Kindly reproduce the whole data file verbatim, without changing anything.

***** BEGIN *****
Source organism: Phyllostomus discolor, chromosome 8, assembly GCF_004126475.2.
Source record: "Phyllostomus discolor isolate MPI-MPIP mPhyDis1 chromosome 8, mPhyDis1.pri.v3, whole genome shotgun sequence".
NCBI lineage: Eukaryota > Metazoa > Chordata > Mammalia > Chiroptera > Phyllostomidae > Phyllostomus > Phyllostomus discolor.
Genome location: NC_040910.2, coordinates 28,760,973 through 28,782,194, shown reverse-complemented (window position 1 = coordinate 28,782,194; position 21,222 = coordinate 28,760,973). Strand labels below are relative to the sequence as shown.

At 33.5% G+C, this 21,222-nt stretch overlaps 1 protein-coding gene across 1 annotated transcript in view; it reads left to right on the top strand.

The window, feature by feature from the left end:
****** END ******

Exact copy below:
Source organism: Phyllostomus discolor, chromosome 8, assembly GCF_004126475.2.
Source record: "Phyllostomus discolor isolate MPI-MPIP mPhyDis1 chromosome 8, mPhyDis1.pri.v3, whole genome shotgun sequence".
NCBI lineage: Eukaryota > Metazoa > Chordata > Mammalia > Chiroptera > Phyllostomidae > Phyllostomus > Phyllostomus discolor.
Genome location: NC_040910.2, coordinates 28,760,973 through 28,782,194, shown reverse-complemented (window position 1 = coordinate 28,782,194; position 21,222 = coordinate 28,760,973). Strand labels below are relative to the sequence as shown.

At 33.5% G+C, this 21,222-nt stretch overlaps 1 protein-coding gene across 1 annotated transcript in view; it reads left to right on the top strand.

The window, feature by feature from the left end: